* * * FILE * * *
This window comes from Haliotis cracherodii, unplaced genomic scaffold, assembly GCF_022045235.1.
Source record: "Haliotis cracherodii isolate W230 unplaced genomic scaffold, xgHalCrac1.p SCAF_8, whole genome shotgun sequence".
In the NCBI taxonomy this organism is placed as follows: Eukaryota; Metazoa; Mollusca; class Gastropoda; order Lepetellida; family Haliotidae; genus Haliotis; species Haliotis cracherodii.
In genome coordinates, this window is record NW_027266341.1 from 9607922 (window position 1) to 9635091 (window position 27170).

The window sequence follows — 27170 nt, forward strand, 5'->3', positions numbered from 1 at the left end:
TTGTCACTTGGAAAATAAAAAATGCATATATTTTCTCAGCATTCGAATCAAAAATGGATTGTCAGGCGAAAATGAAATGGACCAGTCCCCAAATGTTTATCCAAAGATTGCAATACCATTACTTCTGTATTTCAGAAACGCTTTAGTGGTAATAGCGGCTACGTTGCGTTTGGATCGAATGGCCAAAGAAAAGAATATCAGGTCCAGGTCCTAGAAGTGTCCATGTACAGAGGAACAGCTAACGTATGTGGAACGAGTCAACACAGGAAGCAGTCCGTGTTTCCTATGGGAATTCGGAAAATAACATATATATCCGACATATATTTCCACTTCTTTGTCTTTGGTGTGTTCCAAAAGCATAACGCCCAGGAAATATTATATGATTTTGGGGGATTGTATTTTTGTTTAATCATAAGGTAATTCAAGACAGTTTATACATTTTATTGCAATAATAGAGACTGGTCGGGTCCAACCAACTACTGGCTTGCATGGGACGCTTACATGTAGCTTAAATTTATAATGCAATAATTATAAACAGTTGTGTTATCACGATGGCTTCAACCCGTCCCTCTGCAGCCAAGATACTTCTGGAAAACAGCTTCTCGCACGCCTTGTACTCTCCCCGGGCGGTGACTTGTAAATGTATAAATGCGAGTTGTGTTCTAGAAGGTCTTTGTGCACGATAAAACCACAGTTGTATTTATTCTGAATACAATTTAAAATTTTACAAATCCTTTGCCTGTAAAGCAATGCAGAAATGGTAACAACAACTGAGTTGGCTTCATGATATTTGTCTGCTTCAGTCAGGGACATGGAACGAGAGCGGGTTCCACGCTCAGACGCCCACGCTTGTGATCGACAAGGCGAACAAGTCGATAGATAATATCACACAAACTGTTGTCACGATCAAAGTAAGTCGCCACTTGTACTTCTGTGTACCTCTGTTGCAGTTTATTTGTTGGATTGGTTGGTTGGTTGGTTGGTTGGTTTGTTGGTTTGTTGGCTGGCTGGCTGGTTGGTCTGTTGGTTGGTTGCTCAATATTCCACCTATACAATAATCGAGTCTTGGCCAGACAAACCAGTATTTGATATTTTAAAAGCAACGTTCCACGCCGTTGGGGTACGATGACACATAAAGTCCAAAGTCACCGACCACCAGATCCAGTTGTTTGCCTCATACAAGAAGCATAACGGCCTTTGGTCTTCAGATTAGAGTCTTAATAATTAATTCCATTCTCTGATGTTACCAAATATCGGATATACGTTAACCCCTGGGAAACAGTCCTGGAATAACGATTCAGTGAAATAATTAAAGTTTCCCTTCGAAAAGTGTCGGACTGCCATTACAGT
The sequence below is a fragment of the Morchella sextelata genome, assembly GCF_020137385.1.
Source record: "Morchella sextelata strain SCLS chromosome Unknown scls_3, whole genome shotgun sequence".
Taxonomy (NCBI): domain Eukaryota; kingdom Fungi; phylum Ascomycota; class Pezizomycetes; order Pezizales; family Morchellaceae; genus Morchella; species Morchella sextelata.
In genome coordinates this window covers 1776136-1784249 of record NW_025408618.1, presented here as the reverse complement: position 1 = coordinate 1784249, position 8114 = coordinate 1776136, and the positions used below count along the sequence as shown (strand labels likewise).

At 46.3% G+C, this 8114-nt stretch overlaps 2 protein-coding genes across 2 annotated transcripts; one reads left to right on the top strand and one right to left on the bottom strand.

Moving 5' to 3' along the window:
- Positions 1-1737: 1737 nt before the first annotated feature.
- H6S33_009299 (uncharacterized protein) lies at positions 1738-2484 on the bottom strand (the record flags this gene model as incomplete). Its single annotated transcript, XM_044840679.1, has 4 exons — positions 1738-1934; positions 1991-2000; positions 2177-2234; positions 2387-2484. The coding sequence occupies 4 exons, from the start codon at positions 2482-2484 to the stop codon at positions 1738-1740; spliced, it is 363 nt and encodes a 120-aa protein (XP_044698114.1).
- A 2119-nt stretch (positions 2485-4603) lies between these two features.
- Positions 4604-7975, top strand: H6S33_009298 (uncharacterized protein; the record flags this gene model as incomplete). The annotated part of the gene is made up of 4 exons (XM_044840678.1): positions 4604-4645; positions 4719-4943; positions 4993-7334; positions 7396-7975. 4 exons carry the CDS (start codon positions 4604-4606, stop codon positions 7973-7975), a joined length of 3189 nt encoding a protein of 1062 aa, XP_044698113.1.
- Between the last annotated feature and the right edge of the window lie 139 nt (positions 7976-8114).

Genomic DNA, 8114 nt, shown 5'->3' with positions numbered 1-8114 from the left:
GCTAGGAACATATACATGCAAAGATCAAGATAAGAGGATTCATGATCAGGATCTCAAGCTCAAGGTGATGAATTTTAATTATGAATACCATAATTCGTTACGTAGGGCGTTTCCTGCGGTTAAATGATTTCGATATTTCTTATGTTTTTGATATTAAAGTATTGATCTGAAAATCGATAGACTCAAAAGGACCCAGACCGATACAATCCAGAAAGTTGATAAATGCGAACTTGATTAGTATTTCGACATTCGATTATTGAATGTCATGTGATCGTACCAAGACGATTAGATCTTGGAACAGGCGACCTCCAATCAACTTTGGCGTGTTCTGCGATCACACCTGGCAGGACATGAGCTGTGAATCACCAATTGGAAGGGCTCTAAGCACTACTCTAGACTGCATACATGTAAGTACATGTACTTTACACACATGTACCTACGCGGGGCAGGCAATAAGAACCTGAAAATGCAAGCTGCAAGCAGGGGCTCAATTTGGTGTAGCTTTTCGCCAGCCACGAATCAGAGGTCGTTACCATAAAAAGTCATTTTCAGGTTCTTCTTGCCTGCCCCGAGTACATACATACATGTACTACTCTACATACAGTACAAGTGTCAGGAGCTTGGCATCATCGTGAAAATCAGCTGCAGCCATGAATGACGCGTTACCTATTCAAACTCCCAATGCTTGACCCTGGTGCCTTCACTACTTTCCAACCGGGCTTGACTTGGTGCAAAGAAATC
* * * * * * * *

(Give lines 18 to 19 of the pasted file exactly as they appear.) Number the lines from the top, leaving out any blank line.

Genomic DNA, 8114 nt, shown 5'->3' with positions numbered 1-8114 from the left:
GCTAGGAACATATACATGCAAAGATCAAGATAAGAGGATTCATGATCAGGATCTCAAGCTCAAGGTGATGAATTTTAATTATGAATACCATAATTCGTTACGTAGGGCGTTTCCTGCGGTTAAATGATTTCGATATTTCTTATGTTTTTGATATTAAAGTATTGATCTGAAAATCGATAGACTCAAAAGGACCCAGACCGATACAATCCAGAAAGTTGATAAATGCGAACTTGATTAGTATTTCGACATTCGATTATTGAATGTCATGTGATCGTACCAAGACGATTAGATCTTGGAACAGGCGACCTCCAATCAACTTTGGCGTGTTCTGCGATCACACCTGGCAGGACATGAGCTGTGAATCACCAATTGGAAGGGCTCTAAGCACTACTCTAGACTGCATACATGTAAGTACATGTACTTTACACACATGTACCTACGCGGGGCAGGCAATAAGAACCTGAAAATGCAAGCTGCAAGCAGGGGCTCAATTTGGTGTAGCTTTTCGCCAGCCACGAATCAGAGGTCGTTACCATAAAAAGTCATTTTCAGGTTCTTCTTGCCTGCCCCGAGTACATACATACATGTACTACTCTACATACAGTACAAGTGTCAGGAGCTTGGCATCATCGTGAAAATCAGCTGCAGCCATGAATGACGCGTTACCTATTCAAACTCCCAATGCTTGACCCTGGTGCCTTCACTACTTTCCAACCGGGCTTGACTTGGTGCAAAGAAATC